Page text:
Duoji: The Tibetan geothermal expert

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Duoji grew up in a country village in the Tibet Autonomous Region. Childhood nights lit by a dim oil lamp inspired him to go on to become the first Tibetan academician in the Chinese Academy of Engineering and to help bring environmentally friendly electricity to the high plateau.

Back in 1962, life for the eight-year-old boy seemed to be lit up by the electric lights in his primary school. Duoji says this left him with a powerful impression of man-made brightness.

40 years passed and the country lad had become a geologist exploring reserves of geothermal heat some 1,500 meters deep in Yangbajing in Dangxiong County, some 90 kilometers northwest of the capital Lhasa.

Yangbajing was already famous for its hot springs. Duoji had the expertise to help bring in 12 million watts of electric power generation from this natural resource. The area has the potential to generate over 500 million watts. What's more, the power station itself has become a tourist attraction.

"By making good use of clean natural resources, we can keep an azure sky over the Tibetan plateau," said Duoji.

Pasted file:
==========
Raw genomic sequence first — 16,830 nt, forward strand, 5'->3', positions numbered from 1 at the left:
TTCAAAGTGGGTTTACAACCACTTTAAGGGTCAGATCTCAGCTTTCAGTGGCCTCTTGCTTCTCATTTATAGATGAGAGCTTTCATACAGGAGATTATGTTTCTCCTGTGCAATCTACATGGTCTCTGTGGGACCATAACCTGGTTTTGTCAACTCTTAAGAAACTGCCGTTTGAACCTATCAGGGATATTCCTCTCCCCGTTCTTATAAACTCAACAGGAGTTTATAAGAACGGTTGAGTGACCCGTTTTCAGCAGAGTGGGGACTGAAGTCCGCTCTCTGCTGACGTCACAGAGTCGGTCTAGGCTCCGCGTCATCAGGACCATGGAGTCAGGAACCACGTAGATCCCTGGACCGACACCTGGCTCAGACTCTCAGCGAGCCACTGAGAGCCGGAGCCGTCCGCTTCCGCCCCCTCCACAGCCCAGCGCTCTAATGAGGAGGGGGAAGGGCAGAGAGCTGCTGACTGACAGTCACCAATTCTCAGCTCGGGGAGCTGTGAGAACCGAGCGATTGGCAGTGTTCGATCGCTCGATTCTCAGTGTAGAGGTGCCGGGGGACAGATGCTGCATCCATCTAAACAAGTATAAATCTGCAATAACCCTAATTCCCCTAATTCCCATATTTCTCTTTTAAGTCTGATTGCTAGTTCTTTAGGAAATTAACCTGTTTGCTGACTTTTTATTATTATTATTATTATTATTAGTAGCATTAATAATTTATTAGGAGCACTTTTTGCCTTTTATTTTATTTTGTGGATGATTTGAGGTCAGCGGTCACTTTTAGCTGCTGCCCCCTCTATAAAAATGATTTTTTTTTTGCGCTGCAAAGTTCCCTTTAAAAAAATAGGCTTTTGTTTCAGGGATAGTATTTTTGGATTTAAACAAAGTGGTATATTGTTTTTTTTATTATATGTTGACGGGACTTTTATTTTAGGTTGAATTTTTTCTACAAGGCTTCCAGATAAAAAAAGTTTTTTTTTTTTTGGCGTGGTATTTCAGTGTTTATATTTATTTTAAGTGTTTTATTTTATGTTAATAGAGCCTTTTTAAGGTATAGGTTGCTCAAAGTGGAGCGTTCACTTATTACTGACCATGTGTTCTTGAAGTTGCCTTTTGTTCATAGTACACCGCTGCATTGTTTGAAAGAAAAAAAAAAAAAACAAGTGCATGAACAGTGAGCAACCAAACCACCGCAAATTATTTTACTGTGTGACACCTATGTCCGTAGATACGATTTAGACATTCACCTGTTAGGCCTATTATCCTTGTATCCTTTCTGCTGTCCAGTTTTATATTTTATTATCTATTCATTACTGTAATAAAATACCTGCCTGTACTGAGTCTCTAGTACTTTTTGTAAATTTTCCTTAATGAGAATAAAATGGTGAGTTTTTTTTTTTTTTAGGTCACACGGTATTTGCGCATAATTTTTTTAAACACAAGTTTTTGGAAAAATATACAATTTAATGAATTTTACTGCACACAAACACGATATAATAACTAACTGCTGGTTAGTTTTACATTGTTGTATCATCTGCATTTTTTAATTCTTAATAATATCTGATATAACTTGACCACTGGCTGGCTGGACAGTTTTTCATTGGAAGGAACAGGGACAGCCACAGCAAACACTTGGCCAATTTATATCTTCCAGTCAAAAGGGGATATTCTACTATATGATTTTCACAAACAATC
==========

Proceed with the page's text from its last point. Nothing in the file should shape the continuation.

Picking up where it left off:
Having been one of only a few university graduates from his rural village, Duoji is determined to do something to improve the daily lives of local people. He plans to replace cow dung and firewood as the herdsmen's sources of fuel with environmentally friendly and natural resources like, wind, geothermal heat and solar energy.

To make his dream come true, Duoji tours around the plateau surrounded by snow-capped mountains. More than once he slipped on a rugged mountain path and tumbled down the hillside, he was blooded but not beaten. "He is really hard working and fiercely determined," said Ciren Da, one of Duoji's colleagues.

Duoji went to work with the Geothermal Geological Team of Tibet in 1978 after graduating from present Chengdu University of Technology. He showed real aptitude for the work and was later sent abroad to updated his knowledge. He studied in the International Institute for Geothermal Research in Pisa, Italy and the U.S.. According to the China Tibet Information Center, Douji's dedication impressed the American experts, who tried to persuade him to stay in the U.S. right up to the last minute when he was leaving. Duoji politely refused the invitations saying, "My hometown is where my roots are and that is where I shall continue with my studies."

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